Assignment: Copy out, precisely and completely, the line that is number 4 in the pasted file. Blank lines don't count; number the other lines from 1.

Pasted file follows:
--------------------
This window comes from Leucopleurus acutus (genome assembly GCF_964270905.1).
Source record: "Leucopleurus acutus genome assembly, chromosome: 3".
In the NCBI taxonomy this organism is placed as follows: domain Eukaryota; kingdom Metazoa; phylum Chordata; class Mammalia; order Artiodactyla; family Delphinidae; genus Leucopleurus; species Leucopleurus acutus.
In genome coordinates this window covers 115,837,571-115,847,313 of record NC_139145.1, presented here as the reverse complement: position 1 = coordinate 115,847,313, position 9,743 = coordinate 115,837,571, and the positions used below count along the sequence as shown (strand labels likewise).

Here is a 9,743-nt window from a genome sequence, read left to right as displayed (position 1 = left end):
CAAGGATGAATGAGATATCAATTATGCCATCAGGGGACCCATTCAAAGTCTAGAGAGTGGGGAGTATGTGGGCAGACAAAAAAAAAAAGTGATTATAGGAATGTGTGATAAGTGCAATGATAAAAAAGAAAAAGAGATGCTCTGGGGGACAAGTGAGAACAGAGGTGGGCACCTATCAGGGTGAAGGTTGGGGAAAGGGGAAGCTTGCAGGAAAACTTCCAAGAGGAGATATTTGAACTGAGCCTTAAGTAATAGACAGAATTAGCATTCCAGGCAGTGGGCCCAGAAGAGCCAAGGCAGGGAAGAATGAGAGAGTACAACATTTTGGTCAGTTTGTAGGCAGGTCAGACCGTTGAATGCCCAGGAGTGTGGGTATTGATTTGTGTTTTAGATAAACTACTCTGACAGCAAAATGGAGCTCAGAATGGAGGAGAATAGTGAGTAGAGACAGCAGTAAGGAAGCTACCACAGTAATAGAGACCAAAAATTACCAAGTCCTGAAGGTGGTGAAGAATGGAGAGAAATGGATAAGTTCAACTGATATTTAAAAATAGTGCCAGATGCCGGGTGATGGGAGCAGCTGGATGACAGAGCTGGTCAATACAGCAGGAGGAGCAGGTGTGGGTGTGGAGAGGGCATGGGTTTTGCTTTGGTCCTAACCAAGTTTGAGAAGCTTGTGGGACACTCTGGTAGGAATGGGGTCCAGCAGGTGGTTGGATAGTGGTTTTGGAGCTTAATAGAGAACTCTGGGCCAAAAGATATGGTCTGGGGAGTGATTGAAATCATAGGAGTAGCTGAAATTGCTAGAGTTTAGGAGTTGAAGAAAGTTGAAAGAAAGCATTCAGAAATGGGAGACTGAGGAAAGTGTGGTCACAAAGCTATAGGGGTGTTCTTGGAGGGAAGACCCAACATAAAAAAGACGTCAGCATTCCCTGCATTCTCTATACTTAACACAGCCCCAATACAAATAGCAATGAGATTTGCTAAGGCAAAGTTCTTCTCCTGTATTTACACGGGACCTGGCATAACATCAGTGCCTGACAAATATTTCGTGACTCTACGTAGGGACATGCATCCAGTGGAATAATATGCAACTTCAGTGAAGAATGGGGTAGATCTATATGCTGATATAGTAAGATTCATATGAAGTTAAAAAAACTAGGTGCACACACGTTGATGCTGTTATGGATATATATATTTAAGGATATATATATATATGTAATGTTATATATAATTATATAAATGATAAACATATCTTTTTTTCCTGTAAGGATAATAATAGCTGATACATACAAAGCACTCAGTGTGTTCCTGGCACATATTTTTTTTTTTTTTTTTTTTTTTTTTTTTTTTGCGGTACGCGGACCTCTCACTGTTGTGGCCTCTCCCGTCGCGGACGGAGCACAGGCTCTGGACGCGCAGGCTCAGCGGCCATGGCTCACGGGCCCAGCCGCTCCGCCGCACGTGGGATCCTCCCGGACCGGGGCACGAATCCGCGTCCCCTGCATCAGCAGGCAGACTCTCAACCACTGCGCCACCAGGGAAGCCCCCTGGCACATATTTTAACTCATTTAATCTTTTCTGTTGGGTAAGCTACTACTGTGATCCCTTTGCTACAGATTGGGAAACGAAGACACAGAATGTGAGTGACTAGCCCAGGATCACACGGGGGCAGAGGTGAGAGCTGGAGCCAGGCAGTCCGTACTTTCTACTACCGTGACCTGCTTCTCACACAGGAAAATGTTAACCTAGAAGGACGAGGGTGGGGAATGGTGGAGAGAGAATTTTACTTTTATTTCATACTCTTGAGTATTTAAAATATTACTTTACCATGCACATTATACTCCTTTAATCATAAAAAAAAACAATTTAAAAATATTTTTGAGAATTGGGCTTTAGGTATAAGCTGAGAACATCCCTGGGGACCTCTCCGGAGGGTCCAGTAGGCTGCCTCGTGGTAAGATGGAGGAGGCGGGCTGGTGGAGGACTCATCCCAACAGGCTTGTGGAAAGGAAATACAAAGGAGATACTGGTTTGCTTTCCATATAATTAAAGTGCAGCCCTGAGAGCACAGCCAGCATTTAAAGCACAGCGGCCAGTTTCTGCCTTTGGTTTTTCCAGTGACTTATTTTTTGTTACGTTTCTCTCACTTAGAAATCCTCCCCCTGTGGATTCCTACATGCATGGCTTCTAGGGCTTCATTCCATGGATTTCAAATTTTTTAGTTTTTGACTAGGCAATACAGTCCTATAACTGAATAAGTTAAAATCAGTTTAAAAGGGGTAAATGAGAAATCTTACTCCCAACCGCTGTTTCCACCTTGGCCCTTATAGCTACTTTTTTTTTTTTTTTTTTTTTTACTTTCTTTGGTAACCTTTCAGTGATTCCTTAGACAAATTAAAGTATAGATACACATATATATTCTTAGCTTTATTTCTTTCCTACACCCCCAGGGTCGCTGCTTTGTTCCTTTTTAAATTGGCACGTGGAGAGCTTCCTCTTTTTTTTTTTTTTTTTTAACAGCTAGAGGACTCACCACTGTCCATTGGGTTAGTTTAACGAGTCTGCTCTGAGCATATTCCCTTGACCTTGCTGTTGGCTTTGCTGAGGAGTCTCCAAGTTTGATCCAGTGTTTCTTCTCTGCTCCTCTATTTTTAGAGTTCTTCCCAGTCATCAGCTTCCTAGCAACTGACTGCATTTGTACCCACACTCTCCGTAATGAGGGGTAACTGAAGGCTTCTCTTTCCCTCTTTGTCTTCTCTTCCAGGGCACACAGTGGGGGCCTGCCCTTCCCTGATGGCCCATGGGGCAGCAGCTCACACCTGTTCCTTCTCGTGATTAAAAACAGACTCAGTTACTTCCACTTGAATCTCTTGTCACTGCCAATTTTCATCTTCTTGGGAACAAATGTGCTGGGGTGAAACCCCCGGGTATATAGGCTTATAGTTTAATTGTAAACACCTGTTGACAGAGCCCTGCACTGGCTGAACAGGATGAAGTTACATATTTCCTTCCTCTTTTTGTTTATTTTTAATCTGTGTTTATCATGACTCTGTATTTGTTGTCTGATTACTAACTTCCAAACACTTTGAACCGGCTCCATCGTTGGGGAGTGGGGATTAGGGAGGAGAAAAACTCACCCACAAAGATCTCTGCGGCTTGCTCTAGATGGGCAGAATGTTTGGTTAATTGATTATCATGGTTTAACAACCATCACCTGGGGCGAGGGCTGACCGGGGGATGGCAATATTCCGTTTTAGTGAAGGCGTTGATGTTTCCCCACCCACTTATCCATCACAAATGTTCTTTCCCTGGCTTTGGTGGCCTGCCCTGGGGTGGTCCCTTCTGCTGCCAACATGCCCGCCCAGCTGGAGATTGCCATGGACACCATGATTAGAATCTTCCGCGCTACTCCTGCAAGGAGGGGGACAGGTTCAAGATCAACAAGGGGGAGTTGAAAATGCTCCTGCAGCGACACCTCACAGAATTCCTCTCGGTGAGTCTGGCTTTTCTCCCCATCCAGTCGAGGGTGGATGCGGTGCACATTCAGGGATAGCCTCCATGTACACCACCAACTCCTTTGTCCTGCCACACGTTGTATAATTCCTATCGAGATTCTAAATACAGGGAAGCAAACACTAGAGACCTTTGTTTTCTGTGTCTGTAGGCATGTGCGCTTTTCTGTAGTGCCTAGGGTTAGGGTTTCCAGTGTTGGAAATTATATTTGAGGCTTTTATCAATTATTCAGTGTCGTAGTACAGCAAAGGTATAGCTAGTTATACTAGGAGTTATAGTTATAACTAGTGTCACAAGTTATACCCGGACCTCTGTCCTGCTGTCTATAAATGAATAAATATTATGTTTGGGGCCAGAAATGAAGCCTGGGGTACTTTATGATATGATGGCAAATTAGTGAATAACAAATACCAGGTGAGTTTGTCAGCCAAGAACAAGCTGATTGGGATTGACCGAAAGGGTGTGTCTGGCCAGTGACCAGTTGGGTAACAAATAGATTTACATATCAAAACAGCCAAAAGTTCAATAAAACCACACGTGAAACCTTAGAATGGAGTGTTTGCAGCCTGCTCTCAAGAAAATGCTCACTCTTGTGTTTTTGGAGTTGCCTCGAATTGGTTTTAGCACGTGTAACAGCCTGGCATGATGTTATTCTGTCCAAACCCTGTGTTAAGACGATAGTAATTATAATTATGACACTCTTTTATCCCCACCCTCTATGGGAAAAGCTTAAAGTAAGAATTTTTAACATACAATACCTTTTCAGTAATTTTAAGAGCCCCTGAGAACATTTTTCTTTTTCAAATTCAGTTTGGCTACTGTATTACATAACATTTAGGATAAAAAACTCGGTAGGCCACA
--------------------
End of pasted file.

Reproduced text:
In genome coordinates this window covers 115,837,571-115,847,313 of record NC_139145.1, presented here as the reverse complement: position 1 = coordinate 115,847,313, position 9,743 = coordinate 115,837,571, and the positions used below count along the sequence as shown (strand labels likewise).